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The Association of U S West Retirees
 

 

 

Colorado's largest firms made big increases in cash reserves

 

The Denver Post

By Aldo Svaldi

April 8, 2010

Colorado companies significantly boosted their cash reserves last year, a sign that the downturn wasn't as severe as many anticipated.

The state's 77 largest public companies reported cash on their balance sheets of $23.4 billion, an 89 percent increase from the $12.4 billion held at the end of 2008.

Fifty of those Colorado companies boosted their cash, 26 decreased it, and one kept it level.

"Companies cut their workers and inventories as though we were going into a depression, but the economy has not been that bad," said Barbara Walchli, manager of the Aquila Rocky Mountain Equity Fund.

Lower overhead costs allowed companies to set aside cash when the recession didn't prove as severe as expected, she said.

And with banks more reluctant to lend, the buildup in cash also has been partly defensive in that more companies are self-financing, she said.

Some corporations, such as Qwest Communications, also have debt coming due that they may pay off rather than refinance.

Qwest more than quadrupled its cash holdings last year, from $565 million to $2.4 billion.

Uncertainty also plays into the equation: Why spend money to expand when the economy isn't growing?

Besides paying down debt, companies sitting on copious amounts of cash can boost dividends, purchase shares, make acquisitions and, in theory, hire more workers.

Conversely, an absence of cash or burning through reserves rapidly can point to troubles ahead.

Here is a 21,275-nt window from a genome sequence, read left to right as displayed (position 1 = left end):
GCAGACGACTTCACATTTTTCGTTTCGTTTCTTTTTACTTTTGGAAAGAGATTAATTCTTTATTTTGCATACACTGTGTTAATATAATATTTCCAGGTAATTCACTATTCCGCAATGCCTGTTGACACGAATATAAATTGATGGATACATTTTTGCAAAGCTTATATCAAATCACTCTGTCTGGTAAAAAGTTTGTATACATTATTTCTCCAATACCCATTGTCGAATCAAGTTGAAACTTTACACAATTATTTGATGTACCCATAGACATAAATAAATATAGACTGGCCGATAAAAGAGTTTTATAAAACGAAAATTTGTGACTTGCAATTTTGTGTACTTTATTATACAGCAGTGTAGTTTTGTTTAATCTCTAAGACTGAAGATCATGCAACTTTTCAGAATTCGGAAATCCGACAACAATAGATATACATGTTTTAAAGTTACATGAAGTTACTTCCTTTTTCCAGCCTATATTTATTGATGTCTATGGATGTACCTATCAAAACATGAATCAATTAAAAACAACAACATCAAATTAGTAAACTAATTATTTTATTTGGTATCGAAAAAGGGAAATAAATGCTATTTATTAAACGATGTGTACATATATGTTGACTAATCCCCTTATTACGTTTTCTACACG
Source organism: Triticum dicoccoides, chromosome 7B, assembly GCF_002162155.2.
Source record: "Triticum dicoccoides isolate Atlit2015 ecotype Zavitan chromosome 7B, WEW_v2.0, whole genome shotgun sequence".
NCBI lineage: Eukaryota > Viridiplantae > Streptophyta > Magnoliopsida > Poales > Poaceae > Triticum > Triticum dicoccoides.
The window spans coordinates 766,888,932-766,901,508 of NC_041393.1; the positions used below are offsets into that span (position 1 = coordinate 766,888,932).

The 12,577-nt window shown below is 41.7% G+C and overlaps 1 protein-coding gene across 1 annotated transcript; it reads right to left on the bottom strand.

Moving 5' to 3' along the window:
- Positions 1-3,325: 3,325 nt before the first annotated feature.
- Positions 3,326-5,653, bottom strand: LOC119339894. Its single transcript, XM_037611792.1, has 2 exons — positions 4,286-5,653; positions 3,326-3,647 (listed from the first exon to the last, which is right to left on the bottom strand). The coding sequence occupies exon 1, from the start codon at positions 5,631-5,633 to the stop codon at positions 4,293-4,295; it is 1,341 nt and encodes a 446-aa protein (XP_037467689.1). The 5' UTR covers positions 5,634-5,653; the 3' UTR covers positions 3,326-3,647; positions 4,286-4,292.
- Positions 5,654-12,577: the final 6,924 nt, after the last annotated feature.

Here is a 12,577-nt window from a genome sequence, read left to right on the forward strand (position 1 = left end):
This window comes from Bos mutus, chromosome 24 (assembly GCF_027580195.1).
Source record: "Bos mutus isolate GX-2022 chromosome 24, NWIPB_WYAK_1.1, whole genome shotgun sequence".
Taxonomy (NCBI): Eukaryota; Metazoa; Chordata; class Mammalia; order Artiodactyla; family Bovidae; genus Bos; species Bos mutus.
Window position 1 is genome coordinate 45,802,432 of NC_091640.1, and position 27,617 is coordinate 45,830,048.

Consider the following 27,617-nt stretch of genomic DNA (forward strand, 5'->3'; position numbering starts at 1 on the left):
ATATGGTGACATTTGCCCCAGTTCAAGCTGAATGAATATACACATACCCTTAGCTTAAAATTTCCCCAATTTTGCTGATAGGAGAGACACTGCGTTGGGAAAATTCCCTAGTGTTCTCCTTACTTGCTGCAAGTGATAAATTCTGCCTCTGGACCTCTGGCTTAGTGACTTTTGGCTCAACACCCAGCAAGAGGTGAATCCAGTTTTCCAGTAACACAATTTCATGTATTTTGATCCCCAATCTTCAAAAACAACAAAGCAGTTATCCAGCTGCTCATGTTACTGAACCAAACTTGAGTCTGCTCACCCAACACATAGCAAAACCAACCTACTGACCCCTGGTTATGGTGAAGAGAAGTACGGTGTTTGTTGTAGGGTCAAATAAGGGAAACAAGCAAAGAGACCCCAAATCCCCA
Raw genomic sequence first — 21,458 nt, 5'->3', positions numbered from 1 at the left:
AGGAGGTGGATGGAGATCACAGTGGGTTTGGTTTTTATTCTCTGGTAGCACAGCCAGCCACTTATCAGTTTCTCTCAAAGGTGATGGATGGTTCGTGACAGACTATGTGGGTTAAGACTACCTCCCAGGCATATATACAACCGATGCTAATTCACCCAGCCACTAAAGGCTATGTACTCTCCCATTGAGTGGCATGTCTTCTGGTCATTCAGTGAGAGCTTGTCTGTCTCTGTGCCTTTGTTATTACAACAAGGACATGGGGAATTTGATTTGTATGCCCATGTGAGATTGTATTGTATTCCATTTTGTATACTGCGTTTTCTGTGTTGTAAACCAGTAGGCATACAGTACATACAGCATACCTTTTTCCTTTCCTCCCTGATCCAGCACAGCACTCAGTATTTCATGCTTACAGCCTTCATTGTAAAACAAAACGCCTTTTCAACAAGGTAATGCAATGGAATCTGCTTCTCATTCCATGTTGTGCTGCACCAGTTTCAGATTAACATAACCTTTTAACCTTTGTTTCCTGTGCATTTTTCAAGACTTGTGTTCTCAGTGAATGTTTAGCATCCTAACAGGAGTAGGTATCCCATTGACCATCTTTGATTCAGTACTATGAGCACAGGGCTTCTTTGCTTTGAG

Forest Oil recorded the largest percentage increase in cash of any Colorado public company last year from $2.2 million in 2008 to $467.2 million.

"We sold a very big chunk of assets in 2009 from our interest in the Permian Basin (in west Texas) to some assets in Alberta," said Patrick Redmond, vice president of corporate planning and investor relations at Forest.

Newmont Mining reported the biggest dollar increase, raising cash holdings from $435 million to $3.2 billion, a 639 percent jump.

Gold gained nearly 25 percent in value last year, and Newmont was on the right side of that trend.

"Over the last three years, Newmont has focused on delivering on our plans and responsibly managing costs while providing full exposure to rising metal prices," said spokesman Omar Jabara.

Liberty Media, traded through three tracking stocks Liberty Starz, Liberty Capital and Liberty Interactive reported $4.84 billion in cash on hand, the largest stash of any company in the state.

Behind it was Liberty Global, which operates cable systems overseas, with $3.27 billion in cash.

Qwest, Western Union and MDC Holdings were the other Colorado companies with more than $1 billion in cash.

Aldo Svaldi: 303-954-1410 or asvaldi@denverpost.com